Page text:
“The gap is too great,” Hunter said.
Hunter said the two sides plan to meet again in the next two to three weeks.
“The negotiations ended without a resolution. The NBA informed us they are making a recommendation to their labor relations committee to start a lockout at midnight,” union outside counsel Jeffrey Kessler told ESPN’s Kelly Naqi. “The players want to continue to play basketball and are very disappointed.”
All league business is officially on hold, starting with the free agency period that would have opened Friday, and games eventually could be lost, too. The last lockout reduced the 1998-99 season to just a 50-game schedule, the only time the NBA missed games for a work stoppage.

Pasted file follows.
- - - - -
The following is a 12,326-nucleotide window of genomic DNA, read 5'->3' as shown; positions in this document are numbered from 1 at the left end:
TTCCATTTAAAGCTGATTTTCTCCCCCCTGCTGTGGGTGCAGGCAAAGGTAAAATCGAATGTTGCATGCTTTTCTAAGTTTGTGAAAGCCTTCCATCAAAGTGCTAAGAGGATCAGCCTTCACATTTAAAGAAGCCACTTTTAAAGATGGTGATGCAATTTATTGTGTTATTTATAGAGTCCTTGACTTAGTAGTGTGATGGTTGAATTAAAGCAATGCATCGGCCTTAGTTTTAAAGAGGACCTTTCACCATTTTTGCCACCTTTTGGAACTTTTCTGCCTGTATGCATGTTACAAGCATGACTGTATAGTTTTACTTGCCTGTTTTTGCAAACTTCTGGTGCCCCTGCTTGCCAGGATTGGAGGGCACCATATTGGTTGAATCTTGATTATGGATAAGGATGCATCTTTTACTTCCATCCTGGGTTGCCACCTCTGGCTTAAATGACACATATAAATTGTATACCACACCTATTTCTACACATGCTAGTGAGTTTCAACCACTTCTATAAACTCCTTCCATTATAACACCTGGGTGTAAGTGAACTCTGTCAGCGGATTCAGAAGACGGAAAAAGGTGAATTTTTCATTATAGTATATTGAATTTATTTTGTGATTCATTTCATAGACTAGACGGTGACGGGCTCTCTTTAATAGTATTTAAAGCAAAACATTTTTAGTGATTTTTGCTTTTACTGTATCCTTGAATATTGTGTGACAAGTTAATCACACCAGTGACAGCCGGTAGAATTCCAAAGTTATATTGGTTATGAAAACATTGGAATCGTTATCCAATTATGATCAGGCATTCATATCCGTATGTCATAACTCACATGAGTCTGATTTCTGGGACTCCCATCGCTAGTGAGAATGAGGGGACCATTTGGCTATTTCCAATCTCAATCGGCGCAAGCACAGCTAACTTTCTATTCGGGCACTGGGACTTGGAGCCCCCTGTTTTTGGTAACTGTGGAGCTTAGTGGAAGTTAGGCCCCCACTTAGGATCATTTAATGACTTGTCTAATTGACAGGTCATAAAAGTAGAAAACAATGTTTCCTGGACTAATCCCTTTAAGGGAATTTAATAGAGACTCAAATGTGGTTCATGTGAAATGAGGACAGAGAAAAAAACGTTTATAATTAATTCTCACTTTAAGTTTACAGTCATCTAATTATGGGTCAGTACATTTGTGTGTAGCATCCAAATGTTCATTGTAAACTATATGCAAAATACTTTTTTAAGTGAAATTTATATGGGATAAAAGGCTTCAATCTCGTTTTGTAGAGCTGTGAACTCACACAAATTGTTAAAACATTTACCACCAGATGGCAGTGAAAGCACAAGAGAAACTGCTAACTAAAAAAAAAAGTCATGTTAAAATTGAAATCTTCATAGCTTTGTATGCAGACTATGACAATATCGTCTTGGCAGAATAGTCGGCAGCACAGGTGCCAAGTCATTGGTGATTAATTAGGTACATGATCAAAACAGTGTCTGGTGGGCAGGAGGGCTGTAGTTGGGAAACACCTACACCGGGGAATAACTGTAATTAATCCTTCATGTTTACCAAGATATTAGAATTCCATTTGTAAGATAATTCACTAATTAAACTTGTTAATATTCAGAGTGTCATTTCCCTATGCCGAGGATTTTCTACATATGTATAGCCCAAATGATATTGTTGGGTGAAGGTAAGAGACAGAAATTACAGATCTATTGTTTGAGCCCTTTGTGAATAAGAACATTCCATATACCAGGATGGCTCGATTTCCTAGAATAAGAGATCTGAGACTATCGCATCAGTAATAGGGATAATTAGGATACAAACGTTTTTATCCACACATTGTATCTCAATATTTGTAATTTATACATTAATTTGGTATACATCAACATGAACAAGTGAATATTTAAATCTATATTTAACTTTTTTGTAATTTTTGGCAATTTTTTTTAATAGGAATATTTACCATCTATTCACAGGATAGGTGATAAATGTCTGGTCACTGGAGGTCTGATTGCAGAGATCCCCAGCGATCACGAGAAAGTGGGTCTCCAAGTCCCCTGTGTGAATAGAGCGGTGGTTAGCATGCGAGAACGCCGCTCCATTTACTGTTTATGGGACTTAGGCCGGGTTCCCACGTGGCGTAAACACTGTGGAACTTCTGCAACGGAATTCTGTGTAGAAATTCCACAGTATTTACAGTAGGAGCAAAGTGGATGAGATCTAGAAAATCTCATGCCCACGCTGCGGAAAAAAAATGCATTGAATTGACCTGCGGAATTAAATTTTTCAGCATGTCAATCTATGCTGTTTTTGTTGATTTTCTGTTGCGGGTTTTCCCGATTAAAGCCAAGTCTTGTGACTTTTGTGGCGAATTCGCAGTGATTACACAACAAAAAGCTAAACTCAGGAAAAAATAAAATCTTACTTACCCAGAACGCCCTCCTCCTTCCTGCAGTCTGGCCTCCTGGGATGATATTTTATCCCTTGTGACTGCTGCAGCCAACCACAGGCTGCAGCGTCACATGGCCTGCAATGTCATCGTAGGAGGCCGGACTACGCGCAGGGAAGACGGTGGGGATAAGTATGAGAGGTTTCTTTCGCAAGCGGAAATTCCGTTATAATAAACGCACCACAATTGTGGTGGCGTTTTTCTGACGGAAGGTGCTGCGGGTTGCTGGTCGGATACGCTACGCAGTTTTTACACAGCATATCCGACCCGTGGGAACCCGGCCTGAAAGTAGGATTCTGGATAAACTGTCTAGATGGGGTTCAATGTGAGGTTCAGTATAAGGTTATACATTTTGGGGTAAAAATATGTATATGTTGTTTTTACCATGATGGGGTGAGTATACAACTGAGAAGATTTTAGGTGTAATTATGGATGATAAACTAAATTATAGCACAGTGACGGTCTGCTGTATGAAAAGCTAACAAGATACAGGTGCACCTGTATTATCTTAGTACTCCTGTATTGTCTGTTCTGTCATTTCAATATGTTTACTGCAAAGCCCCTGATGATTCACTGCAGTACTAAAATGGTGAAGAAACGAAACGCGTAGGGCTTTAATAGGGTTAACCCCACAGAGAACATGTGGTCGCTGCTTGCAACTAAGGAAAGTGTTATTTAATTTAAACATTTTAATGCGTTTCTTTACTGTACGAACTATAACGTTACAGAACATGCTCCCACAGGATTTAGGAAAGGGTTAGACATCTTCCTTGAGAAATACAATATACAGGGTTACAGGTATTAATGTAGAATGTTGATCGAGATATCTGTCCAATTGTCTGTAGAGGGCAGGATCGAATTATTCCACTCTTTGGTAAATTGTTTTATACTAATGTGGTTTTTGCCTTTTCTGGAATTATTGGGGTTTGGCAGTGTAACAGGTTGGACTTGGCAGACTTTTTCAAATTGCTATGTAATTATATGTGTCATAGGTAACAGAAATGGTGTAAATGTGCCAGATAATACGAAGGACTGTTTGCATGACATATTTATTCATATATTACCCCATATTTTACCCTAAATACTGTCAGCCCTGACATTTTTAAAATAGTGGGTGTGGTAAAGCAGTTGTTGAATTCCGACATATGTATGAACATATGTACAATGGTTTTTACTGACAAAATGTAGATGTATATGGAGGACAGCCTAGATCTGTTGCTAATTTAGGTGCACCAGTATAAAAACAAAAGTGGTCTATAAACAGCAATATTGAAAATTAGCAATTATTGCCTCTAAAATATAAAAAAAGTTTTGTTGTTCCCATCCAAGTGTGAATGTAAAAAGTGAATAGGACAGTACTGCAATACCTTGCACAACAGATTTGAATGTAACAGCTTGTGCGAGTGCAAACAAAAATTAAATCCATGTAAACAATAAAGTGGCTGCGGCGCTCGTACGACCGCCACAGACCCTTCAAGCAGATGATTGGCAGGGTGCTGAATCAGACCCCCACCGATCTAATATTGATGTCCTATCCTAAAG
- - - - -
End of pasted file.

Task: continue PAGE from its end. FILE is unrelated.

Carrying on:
“We tried to avoid the lockout; unfortunately, we couldn’t reach a deal,” union executive committee member Matt Bonner said.
The sides remained far apart on just about every major issue, from salaries to the salary cap, revenues to revenue sharing.
Players, who previously offered to reduce their salaries by $500 million over five years, considered the owners’ proposal for a “flex” cap, where each team would be targeted to spend $62 million, a hard cap. Although the league said total player compensation would never dip below $2 billion over the life of its proposed 10-year deal, that would amount to a pay cut for the players, who were paid more than $2.1 billion this season in salaries and benefits.
Owners also wanted a reduction in the players’ guarantee of 57 percent of basketball revenues.